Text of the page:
Authorities Try Human Rights Activist Ni Yulan, Verdict Pending

January 6, 2012

Authorities tried human rights lawyer Ni Yulan and her husband Dong Jiqin on December 29, 2011, on charges of "picking quarrels" and "fraud." The court reportedly is considering the defense's request for access to new evidence. If convicted, Ni could face a lengthy sentence and the possibility of life imprisonment. Since 2002, authorities have repeatedly subjected Ni to intense harassment, including physically crippling her, revoking her license to practice law, and detaining and imprisoning her.

According to the New York Times and Human Rights in China, on December 29, 2011, authorities tried dissident human rights lawyer Ni Yulan and her husband Dong Jiqin on charges of "picking quarrels" and "fraud" under China's Criminal Law. Their lawyer entered a not guilty plea and requested access to new evidence, which the Xicheng District Court reportedly has taken under consideration. According to Ni and Dong's indictment (Chinese), the underlying charges stem from the couple's alleged refusal to pay for their hotel room, arguments with hotel staff, and Ni's alleged misrepresentation of facts surrounding her case and herself as a lawyer for the purpose of defrauding money from others.

According to Human Rights in China, authorities prevented some witnesses for the defense from testifying in court by preventing them from leaving their homes. In addition, authorities also detained Ni and Dong's supporters around Beijing. The couple's daughter was able to testify in court on behalf of the couple for approximately 10 minutes.

If convicted, Ni could face a lengthy sentence. According to China's Criminal Law (Chinese), the crime of "picking quarrels" (Article 293) causing societal discord is punishable by up to 10 years of imprisonment plus fines. The crime of "fraud" (Article 266) is punishable by up to 3 years for "relatively large sums," 3 to 10 years for "large sums or other serious circumstances," and up to life imprisonment for "very large sums or especially serious circumstances." According to the indictment, authorities are seeking to punish Ni as a "recidivist" based on Article 65 of the Criminal Law.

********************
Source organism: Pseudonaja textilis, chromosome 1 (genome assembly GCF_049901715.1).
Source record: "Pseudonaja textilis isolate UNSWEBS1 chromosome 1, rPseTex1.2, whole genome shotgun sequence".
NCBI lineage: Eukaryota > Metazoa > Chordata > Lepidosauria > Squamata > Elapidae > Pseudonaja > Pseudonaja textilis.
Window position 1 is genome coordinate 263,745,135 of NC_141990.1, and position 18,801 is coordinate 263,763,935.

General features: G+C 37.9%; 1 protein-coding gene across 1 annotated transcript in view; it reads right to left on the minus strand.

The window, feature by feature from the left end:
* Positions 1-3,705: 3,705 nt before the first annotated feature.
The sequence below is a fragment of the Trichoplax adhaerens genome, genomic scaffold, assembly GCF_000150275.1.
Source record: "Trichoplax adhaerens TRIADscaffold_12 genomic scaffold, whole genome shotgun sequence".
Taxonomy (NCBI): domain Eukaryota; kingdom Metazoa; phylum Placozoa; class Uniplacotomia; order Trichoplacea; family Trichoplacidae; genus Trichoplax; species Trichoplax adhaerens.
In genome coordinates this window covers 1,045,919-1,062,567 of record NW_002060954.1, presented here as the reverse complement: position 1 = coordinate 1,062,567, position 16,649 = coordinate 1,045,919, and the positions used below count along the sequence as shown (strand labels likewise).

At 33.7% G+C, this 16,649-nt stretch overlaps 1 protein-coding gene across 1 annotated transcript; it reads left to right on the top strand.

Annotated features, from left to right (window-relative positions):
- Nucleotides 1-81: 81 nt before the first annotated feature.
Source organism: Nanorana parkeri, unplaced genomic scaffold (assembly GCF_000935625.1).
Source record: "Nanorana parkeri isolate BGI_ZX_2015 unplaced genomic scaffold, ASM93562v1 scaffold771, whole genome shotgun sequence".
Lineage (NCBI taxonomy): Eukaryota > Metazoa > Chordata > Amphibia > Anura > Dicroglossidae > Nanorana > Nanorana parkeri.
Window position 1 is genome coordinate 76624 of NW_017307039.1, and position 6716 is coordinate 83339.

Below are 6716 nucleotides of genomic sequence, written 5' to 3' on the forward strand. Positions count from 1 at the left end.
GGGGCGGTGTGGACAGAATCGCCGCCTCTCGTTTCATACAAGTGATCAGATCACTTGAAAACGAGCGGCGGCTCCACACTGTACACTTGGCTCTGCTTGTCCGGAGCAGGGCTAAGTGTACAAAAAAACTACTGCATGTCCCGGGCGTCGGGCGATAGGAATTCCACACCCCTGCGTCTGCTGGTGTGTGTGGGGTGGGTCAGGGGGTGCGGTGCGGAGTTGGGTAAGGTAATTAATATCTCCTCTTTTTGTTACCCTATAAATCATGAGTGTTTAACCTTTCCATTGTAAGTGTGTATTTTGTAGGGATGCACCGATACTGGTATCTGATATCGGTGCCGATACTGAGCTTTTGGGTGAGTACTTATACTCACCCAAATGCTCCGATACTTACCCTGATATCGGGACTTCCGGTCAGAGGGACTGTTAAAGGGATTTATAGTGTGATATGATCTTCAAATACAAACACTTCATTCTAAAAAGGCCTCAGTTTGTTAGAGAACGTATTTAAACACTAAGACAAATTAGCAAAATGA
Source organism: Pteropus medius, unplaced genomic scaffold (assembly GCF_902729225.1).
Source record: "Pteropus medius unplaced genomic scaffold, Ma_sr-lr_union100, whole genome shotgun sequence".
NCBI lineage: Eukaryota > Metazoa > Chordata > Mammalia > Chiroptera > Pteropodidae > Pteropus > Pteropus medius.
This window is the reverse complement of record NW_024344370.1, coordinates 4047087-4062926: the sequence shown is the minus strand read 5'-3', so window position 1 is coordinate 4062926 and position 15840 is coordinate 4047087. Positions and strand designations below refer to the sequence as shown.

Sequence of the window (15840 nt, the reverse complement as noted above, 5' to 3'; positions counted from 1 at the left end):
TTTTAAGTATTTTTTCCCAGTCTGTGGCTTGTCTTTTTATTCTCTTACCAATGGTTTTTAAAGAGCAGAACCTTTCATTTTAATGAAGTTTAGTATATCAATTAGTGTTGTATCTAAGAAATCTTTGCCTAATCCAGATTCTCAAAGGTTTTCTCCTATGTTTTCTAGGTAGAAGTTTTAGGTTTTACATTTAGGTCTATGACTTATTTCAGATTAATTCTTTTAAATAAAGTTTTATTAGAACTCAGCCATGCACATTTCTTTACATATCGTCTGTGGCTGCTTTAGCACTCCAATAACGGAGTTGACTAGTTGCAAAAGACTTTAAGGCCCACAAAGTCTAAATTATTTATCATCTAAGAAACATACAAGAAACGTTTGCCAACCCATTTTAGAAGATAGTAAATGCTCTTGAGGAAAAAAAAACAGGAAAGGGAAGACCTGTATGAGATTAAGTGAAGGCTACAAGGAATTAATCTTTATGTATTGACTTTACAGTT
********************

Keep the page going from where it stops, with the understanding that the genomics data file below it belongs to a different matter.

Ni garnered international attention for her advocacy work on behalf of residents adversely affected by the Chinese government's efforts to demolish homes in light of the then upcoming 2008 Summer Olympic Games. Detained while trying to take photographic evidence, authorities eventually sentenced Ni for "obstruction of official business" in 2002 to one year, and for the same crime in 2008 for two years. While in custody, authorities beat Ni, permanently crippling her. Since her release, authorities have continuously harassed Ni and Dong, employing tactics such as detention, cutting off electricity and water, and revoking Ni's license to practice law. For the currently alleged offenses, authorities detained Ni in April 2011 amidst the harsh crackdown against human rights activists and lawyers that began in February 2011.